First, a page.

|Pema and the shelter caretaker, "Uncle"|
Last weekend, my friend Pema and I took a walk down the valley from RTC into Ngabiphu, the scattered village below the college. She was taking me to the dog shelter to spend some time with the animals and just see what was what. Pema is doing her capstone project on the treatment of stray dogs in Thimphu and on RTC campus. The dogs are a big "problem" in the eyes of the administration and the staff of the mess (dining hall). There are a dozen or so dogs that live pretty full-time on campus, in various states of health, but who are generally regarded as pests. The dogs of RTC are consistently well behaved and friendly compared to the packs of dogs that roam Thimphu-town, many of whom are very fierce looking. I actively avoid the dogs in town, but have befriended many of the campus dogs. My favorites are Roger, a mange-y tawny-colored old boy in sore need of attention, and a tiny black and white half-blind but eager and affectionate girl named Henry.
|looking down at part of Ngabiphu|
These kinds of incidents are a big part of Pema's research. She is a big animal right's activist, and tells me she is motivated by her views that animals experience feelings and pain just like humans do. This stems from Buddhism, and the respect and empathy extended to animals because of their position in the wheel of life as sentient beings. She explained to me that even the tiniest fly tries to get away from you if you swat at it because it is afraid that you will hurt or kill it. Animals, she says, may not express pain the same we do, but they do experience it, and we should do our best to help them, or at least not harm them. It is the Hippocratic Oath of kindness.
|Nado shaking his ears|
|friendly dogs at the shelter, |
the black and white one is named Meto (flower)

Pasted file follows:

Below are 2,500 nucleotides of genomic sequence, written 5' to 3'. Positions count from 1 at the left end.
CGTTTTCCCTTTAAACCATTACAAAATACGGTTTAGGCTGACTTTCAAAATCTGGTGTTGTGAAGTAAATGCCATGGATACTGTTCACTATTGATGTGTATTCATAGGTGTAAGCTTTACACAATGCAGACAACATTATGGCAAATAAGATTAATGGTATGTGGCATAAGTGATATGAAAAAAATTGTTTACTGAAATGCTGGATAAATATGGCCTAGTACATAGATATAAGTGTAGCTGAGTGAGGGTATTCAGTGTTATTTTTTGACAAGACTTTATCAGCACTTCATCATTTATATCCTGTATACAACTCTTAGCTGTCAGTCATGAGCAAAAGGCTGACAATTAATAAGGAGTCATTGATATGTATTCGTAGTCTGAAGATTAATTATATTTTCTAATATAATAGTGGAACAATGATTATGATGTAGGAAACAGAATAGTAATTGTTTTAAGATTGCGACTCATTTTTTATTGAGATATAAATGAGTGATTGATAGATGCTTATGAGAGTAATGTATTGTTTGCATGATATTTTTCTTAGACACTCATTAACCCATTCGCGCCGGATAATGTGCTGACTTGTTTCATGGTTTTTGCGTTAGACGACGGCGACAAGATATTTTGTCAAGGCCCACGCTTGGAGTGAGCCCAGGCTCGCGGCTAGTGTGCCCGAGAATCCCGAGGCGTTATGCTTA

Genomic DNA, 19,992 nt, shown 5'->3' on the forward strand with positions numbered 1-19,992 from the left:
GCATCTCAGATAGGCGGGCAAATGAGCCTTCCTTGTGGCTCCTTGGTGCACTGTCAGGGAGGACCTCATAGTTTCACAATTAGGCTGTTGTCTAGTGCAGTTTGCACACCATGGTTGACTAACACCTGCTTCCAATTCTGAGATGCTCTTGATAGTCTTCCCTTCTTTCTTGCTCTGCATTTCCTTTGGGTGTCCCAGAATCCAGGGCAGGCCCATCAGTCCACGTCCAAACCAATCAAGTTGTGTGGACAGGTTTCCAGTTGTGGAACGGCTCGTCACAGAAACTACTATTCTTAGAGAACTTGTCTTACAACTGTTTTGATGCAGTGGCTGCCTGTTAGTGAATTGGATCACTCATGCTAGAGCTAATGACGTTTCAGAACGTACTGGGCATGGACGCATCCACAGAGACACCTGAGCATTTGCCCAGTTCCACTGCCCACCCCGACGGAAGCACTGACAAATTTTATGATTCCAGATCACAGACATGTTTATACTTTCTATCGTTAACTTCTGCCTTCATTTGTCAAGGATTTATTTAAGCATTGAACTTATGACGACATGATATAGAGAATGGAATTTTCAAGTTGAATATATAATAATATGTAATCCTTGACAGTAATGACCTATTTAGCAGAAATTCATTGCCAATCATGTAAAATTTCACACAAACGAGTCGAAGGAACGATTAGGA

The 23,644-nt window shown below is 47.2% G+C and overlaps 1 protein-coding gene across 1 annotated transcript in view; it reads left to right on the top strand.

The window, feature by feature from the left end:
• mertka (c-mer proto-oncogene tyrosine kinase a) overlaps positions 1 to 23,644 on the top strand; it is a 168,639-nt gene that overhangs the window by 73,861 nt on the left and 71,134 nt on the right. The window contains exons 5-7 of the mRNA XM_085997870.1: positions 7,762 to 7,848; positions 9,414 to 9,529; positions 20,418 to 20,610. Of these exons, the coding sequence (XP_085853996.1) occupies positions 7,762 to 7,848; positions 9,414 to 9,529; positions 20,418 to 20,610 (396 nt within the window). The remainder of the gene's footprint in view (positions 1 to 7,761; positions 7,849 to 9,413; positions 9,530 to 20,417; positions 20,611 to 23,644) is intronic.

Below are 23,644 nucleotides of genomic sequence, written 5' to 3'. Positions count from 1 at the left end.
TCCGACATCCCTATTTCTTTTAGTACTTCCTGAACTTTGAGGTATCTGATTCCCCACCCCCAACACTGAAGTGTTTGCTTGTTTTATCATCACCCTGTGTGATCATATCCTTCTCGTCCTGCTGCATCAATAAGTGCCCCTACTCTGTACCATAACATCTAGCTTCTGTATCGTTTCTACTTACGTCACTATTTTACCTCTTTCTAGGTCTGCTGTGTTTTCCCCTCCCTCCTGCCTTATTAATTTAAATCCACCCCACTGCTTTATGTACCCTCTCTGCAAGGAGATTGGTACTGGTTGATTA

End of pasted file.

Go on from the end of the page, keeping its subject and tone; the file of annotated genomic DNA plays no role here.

The blood-hound and one of the bigger long-haired shelter dogs began barking fiercely and followed me along the road, barking and snapping at my heels. I was afraid to run or pick up a rock to throw at them (as I"d been instructed to do in such a scenario) in case this would make them more aggressive. So I hollered at them and tried to hurry away until I was past the farm gate, but before I could escape, one of them did bite me. Luckily, it got a mouthful of pants, and didn't break my skin, and when I was able to shake him off, I got past the gate a moment later and was able to get away, adrenaline pumping and swearing worse than a sailor.
Since that day, it's often taken a self-pep talk to walk past the farm, and I've taken up the habit of either carrying a stick or rocks, just in case. I hadn't had to use them until yesterday, when again on a return walk these same two dogs came after me. This time I decided to stand my ground and face down these spawn of Cerberus instead of trying to get away as quickly as possible. I held up my rocks and did my best to shout over their low bellowing barks. The same culprit as last time came closer to me and I stomped forward toward him, rock held high and ready to be launched. And the coward stood down. The tag-team kept on barking, but I stared them down and with a few more threats of a rock to the head and assertions that I wasn't afraid (even though I was), they backed off, and I walked off, this time swearing in triumph rather than anger.
When I have gone to the meditation session held on campus, Lama Shenphen has discussed how quickly emotions pass through us and fade away. While I cannot get behind this sentiment completely, these scary encounters with the dogs on the road have reinforced this lesson that negative emotions really can be fleeting. The day that I was bit was also the first day that I found ripe wild strawberries in the woods. With a mouthful of tart, juicy, hand-picked strawberries, you really can't stay mad.
|feeding time at the shelter, a joyful time|
Your charo (friend),